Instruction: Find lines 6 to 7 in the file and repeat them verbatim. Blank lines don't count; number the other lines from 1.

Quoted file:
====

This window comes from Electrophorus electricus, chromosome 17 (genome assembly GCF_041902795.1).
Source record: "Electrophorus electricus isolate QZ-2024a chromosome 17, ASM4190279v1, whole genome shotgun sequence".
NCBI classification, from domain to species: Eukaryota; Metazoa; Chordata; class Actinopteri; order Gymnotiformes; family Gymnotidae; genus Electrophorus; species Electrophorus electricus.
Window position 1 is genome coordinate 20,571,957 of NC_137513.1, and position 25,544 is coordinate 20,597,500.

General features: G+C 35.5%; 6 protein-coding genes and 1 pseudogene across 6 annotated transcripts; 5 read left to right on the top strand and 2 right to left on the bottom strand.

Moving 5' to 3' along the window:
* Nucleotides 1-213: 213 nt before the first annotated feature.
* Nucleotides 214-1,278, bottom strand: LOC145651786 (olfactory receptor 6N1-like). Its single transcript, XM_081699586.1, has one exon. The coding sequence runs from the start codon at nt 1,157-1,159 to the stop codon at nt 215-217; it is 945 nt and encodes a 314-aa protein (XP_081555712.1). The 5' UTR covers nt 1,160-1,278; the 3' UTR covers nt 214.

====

Moving 5' to 3' along the window:
* Nucleotides 1-213: 213 nt before the first annotated feature.